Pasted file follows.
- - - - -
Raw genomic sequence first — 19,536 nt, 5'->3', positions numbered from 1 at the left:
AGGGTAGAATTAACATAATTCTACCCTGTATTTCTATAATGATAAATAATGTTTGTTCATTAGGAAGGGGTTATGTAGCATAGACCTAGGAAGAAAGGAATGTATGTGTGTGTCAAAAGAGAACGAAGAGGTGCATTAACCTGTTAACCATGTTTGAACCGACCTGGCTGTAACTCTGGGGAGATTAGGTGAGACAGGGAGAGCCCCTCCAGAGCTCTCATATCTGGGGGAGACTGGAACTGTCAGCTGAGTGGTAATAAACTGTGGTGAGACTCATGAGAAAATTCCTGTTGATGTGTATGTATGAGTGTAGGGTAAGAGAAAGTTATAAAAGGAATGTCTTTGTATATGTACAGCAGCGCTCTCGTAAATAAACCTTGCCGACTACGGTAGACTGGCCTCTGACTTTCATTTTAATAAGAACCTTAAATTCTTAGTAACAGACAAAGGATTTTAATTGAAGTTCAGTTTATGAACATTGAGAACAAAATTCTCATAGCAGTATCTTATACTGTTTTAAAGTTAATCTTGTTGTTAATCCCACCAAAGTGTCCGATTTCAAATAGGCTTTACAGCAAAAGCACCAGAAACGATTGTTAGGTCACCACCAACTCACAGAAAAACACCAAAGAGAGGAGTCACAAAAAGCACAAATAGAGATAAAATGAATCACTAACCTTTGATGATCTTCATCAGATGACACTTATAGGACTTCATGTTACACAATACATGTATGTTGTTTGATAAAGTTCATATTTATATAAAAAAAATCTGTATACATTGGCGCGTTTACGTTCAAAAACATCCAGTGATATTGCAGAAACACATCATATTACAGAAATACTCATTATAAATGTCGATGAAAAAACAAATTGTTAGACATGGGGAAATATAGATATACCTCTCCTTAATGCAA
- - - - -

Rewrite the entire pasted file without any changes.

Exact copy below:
Raw genomic sequence first — 19,536 nt, 5'->3', positions numbered from 1 at the left:
AGGGTAGAATTAACATAATTCTACCCTGTATTTCTATAATGATAAATAATGTTTGTTCATTAGGAAGGGGTTATGTAGCATAGACCTAGGAAGAAAGGAATGTATGTGTGTGTCAAAAGAGAACGAAGAGGTGCATTAACCTGTTAACCATGTTTGAACCGACCTGGCTGTAACTCTGGGGAGATTAGGTGAGACAGGGAGAGCCCCTCCAGAGCTCTCATATCTGGGGGAGACTGGAACTGTCAGCTGAGTGGTAATAAACTGTGGTGAGACTCATGAGAAAATTCCTGTTGATGTGTATGTATGAGTGTAGGGTAAGAGAAAGTTATAAAAGGAATGTCTTTGTATATGTACAGCAGCGCTCTCGTAAATAAACCTTGCCGACTACGGTAGACTGGCCTCTGACTTTCATTTTAATAAGAACCTTAAATTCTTAGTAACAGACAAAGGATTTTAATTGAAGTTCAGTTTATGAACATTGAGAACAAAATTCTCATAGCAGTATCTTATACTGTTTTAAAGTTAATCTTGTTGTTAATCCCACCAAAGTGTCCGATTTCAAATAGGCTTTACAGCAAAAGCACCAGAAACGATTGTTAGGTCACCACCAACTCACAGAAAAACACCAAAGAGAGGAGTCACAAAAAGCACAAATAGAGATAAAATGAATCACTAACCTTTGATGATCTTCATCAGATGACACTTATAGGACTTCATGTTACACAATACATGTATGTTGTTTGATAAAGTTCATATTTATATAAAAAAAATCTGTATACATTGGCGCGTTTACGTTCAAAAACATCCAGTGATATTGCAGAAACACATCATATTACAGAAATACTCATTATAAATGTCGATGAAAAAACAAATTGTTAGACATGGGGAAATATAGATATACCTCTCCTTAATGCAA